In the history of basketball, I think this NBA bubble is an inflection point. I was wondering what you’ve made of it as a former player and as a viewer.
Well, I’m going to be honest. It’s not NBA basketball. It’s not the hard grind. It’s not the travel. It’s not the fans. It’s not the distractions. Really, to me, it’s pickup basketball. It’s going to the gym. Yeah, you already got your team. Y’all practicing together. But it’s a more of a pickup type of basketball game, because there’s no fans in the stands. So there is no distraction. There’s no real noise. There’s no pressure on the players, you know. Prime example: I looked at Rondo. Rondo ain’t made three pointers in his whole NBA career. Now, all of a sudden, he’s in a bubble, he’s probably a 50% three point shooter. I haven’t even checked the stats.
But that’s just something that I consider making the game so easy, because Rondo can’t score inside of an arena, when you got depth perception. Like, there’s a whole lot of things that make the NBA hard. The bubble makes the NBA easy to me. There’s no travel. That’s the killer itself. So you’re sleeping in the same bed every night. You’re walking to the gym. You’re not having to go with a 25 to 50 minute bus ride to an arena. You’re not having to probably even sit in the arena for two hours before the game, talk to the media, deal with all the outside stuff that they’re trying to pull you in to make some distraction and, you know, throw the team in a loop. So it’s a different game, but it’s very entertaining.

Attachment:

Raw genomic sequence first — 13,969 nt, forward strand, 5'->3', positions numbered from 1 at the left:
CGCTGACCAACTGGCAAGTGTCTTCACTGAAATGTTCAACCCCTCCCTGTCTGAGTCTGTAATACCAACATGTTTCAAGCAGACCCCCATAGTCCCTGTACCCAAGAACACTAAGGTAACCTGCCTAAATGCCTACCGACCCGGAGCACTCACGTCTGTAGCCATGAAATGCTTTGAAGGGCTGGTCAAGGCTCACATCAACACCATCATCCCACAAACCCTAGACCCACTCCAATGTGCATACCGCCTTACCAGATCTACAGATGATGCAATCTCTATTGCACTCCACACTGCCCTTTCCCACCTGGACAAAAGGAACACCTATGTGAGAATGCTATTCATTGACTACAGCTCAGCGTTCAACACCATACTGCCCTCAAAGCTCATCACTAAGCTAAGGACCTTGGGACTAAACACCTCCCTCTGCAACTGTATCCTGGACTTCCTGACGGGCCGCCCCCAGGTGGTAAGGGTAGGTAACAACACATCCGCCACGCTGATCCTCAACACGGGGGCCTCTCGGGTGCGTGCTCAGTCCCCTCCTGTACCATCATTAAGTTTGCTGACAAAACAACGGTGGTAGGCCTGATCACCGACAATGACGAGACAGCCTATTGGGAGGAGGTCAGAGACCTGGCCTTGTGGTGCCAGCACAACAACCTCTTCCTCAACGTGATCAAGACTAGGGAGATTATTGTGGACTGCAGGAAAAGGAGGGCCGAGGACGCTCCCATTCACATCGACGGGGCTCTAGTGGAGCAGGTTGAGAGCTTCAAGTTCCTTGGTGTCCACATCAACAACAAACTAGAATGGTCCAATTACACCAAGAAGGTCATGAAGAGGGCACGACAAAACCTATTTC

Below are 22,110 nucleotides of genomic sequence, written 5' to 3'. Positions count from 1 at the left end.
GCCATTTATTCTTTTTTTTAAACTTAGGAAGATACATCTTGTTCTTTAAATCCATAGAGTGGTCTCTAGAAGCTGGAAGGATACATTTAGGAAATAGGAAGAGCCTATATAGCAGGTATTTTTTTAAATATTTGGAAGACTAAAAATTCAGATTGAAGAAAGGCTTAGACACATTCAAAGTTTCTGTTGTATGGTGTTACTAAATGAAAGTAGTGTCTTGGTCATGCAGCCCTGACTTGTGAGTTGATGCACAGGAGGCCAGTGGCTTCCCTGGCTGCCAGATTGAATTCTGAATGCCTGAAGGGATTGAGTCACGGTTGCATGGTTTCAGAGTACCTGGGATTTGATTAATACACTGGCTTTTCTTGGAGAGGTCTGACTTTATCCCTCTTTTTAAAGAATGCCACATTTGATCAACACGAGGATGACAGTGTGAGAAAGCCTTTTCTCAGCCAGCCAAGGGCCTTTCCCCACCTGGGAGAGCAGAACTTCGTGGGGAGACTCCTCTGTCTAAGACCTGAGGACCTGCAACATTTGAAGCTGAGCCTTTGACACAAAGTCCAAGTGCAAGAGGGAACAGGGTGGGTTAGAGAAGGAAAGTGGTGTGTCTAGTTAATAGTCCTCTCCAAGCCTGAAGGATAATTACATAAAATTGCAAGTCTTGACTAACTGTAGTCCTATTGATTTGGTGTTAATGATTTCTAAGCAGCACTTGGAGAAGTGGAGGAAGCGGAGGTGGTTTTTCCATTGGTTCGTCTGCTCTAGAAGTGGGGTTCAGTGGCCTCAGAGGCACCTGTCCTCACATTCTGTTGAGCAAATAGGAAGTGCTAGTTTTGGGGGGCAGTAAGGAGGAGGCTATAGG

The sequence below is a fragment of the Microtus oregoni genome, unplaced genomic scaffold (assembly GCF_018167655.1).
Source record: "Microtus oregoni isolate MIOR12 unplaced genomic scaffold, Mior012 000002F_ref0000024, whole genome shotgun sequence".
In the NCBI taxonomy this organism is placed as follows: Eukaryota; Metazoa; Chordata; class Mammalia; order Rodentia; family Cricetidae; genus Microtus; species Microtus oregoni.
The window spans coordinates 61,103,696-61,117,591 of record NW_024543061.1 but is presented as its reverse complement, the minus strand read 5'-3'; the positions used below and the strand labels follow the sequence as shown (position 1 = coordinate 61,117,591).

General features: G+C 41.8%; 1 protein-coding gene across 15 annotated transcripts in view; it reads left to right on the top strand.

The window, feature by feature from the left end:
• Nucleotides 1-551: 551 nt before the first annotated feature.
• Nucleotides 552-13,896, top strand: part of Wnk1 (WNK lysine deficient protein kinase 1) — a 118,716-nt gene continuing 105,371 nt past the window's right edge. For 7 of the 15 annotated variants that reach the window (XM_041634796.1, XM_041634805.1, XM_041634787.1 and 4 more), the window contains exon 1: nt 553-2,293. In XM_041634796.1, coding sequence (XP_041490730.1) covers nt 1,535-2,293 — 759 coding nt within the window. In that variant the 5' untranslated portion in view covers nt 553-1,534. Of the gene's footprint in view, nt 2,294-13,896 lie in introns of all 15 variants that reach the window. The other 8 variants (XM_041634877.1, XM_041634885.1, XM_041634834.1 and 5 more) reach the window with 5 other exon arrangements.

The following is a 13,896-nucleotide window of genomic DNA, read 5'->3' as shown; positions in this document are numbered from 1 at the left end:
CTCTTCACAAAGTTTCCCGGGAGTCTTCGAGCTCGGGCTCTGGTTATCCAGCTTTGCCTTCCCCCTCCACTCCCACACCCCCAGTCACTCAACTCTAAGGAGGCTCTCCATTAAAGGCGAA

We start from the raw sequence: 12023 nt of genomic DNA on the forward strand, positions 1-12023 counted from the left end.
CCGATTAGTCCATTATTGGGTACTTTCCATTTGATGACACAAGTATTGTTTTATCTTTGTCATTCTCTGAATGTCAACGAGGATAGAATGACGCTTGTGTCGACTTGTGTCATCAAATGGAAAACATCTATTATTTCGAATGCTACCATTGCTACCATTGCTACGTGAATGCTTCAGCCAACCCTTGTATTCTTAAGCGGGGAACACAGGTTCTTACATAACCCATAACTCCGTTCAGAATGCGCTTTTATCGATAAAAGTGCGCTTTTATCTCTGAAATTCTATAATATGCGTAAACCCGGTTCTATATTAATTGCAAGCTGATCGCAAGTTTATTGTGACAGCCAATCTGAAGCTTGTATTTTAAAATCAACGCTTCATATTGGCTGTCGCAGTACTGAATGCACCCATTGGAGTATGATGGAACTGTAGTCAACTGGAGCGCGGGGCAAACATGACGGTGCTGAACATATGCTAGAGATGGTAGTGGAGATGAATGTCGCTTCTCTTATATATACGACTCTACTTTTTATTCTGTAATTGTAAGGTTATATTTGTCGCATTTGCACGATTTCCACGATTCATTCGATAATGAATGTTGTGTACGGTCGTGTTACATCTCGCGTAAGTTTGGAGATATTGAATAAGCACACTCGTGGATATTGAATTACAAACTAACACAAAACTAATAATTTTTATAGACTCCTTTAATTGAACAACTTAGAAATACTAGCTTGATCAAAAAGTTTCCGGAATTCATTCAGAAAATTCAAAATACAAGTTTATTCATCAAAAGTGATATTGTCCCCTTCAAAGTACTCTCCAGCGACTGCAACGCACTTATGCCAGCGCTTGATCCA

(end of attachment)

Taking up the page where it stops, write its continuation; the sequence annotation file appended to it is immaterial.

I was going to say, with how rapid it is, the AAU tournament style of play, I would think it’d be more tiring. But it sounds like you would say it’s less exhausting, because of all the other factors.
Wow. I mean, when you watch the game, you see how their runs go. Like no lead is comfortable. I mean, just the style of the game to me has changed even more in the bubble. Teams are just shooting three pointers. They’re more three point attempts. The whole deal with the NBA is the first one to 120 can win. That’s the game. But the opposite side of that, if you stop a team, you can win. So, you gotta do both.